Event: Canadian Payroll Association’s (CPA) 33rd Annual Conference and Trade Show
Venue: Québec City Convention Centre, Québec City, QC
Date: June 4, 2015
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It's a pleasure to be here today. Thank you for that kind introduction.
In your day to day dealings with tax and benefit administration, the Canadian Payroll Association is an organization that echoes the complexity of the Canada Revenue Agency's (CRA) operations. One could say CPA and CRA are kindred spirits!
I am sure you are aware of the staggering numbers CPA deals in. Each year, Canada's employers count on payroll professionals to administer:
- $865 billion dollars in wages and taxable benefits;
- $163 billion dollars in health and retirement benefits;
- $290 billion dollars in federal and provincial statutory remittances;
- 26 million T4s and 9 million T4As;
- all while complying with innumerable provincial and federal statutory requirements.
Your vast experience and expertise makes you invaluable collaborators for the CRA. We seek your help in reaching our shared goals of cutting administrative red tape, and improving voluntary compliance with our tax laws.
I'd like to talk today about our joint efforts and achievements on those two fronts.
Reducing Red Tape
Running a business means long hours and selfless sacrifice. Our Government believes an entrepreneur's time is best served growing their businesses, rather than bogged down in taxes and red tape.
That is why cutting red tape is a priority for action, particularly in my department at the CRA.
The One-for-One Rule and other reforms have brought a new level of discipline to how our Government regulates businesses. The One-for-One Rule demands that when a new regulation is added, one of equal weight must be removed.
This rule alone saved businesses an estimated $22 million last year, along with 290,000 fewer hours dealing with red tape.
Following CRA's recent biennial cross-country consultations with small businesses, bookkeepers, accountants and stakeholder associations like the CPA, our new Red Tape Reduction report will be released later this month. It will outline a clear and achievable action plan to continue to cut red tape where it will make the biggest difference for small and medium businesses.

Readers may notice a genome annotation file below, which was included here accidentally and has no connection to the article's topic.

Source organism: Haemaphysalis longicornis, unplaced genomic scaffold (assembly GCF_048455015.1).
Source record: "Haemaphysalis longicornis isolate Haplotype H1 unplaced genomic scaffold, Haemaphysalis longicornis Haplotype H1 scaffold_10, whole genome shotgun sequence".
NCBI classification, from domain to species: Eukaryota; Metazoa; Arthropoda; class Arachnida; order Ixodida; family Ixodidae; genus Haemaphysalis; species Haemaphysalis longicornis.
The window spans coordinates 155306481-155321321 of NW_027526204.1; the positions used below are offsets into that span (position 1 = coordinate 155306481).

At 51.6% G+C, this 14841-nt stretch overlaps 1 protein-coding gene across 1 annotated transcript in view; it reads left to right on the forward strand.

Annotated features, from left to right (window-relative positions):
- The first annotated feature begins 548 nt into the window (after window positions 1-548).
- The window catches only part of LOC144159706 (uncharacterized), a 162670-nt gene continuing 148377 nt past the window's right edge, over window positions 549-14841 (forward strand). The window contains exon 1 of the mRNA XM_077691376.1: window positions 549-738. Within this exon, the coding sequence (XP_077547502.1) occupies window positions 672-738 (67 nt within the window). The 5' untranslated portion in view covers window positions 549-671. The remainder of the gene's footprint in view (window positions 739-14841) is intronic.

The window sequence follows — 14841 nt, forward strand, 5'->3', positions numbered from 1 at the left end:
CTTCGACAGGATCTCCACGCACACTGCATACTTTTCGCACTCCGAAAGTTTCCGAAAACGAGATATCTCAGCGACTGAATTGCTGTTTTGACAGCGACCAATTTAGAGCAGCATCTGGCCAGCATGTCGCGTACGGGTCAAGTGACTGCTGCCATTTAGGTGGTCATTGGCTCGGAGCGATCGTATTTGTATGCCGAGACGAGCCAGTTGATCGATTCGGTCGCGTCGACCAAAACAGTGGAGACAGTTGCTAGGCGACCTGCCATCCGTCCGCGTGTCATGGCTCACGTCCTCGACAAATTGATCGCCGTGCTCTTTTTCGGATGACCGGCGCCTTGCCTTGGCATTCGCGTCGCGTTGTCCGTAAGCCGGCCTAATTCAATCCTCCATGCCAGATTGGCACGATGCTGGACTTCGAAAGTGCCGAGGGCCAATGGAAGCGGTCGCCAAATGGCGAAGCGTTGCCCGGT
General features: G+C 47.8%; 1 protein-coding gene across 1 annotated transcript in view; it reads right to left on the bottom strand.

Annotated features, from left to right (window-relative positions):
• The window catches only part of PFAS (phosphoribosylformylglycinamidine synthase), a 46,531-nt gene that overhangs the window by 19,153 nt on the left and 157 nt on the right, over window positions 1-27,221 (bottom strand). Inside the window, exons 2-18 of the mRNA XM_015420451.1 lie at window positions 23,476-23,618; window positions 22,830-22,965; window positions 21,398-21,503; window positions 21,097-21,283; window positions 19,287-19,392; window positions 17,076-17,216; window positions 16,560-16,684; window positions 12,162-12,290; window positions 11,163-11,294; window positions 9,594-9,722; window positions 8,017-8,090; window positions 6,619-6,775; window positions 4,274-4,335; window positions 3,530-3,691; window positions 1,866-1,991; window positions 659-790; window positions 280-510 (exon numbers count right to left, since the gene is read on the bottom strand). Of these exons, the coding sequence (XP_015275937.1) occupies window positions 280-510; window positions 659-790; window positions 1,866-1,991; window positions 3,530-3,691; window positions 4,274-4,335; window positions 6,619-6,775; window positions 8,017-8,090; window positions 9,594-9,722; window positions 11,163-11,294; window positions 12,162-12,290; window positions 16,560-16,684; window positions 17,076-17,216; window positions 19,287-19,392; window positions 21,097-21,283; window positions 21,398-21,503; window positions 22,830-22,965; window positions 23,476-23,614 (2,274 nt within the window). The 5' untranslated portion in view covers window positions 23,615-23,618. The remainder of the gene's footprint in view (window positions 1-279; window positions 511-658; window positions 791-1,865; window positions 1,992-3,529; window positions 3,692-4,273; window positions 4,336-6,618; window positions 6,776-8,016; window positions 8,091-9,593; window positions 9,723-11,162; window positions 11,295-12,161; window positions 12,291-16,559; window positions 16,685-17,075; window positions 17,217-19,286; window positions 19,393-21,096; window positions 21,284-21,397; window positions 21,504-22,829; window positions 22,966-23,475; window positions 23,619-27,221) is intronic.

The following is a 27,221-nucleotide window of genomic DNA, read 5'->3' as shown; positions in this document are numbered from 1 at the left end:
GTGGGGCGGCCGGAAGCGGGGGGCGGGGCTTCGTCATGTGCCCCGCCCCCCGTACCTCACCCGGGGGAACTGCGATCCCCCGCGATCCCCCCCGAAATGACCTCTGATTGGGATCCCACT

We are taking measurable and meaningful actions. For example, in Economic Action Plan 2014, our Government revised the remittance thresholds for employer source deductions.
Over 50,000 small and medium-sized employers now have the maximum number of required payments on account of source deductions cut in half. This eliminates the requirement for more than 800,000 payments.
That's 50,000 businesses that now have less frequent reporting to government, and therefore less red tape.
That's 50,000 entrepreneurs who now have more time to focus on growing their business, employing Canadians, and supporting our economy.
The impact of this minor administrative change had such a positive impact on small business that the CFIB - Canadian Federation of Independent Businesses - awarded me with their prestigious Golden Scissors Award in January.
The CPA championed this initiative from the early stages - and you also proved to be instrumental in helping us effectively communicate and implement this change.
Thank you for your honest input. We are getting better together.
Economic Action Plan (EAP) 2015 builds on these successes to reduce the tax compliance burden faced by businesses.
Beginning in 2016, new employers will be eligible to make quarterly - rather than monthly - payments to the CRA. This applies if their employee source deductions are less than $1,000 per month, and they maintain a perfect compliance record.
This reduces remittance frequency by two thirds for the smallest employers. That's valuable time business owners can reclaim and reinvest in both their operations and their families.
A recent study from PricewaterhouseCoopers and the World Bank Group ranks Canada in the top 10 countries worldwide - and 2nd among OECD member countries - for ease of paying corporate taxes.
We are committed to maintaining that status.
We are also improving electronic services. As Minister, my mission is for the CRA to meet the needs of businesses on their terms: that means flexible service, reliable answers, and a collaborative relationship.
Last year, the CRA "got an app for that"!
We launched our first ever mobile reminder app for CRA remittances, and expanded online payment options with the launch of pre-authorized debits.
The CPA was an important collaborator on both initiatives.
In fact, business owners can now complete more than 50 different kinds of transactions online. Consultations confirm that we are on the right track, but these services could still be more user friendly.
In response, our new red tape reduction action plan includes targeted improvements that will both simplify and streamline the user experience, while expanding the range of online tasks available.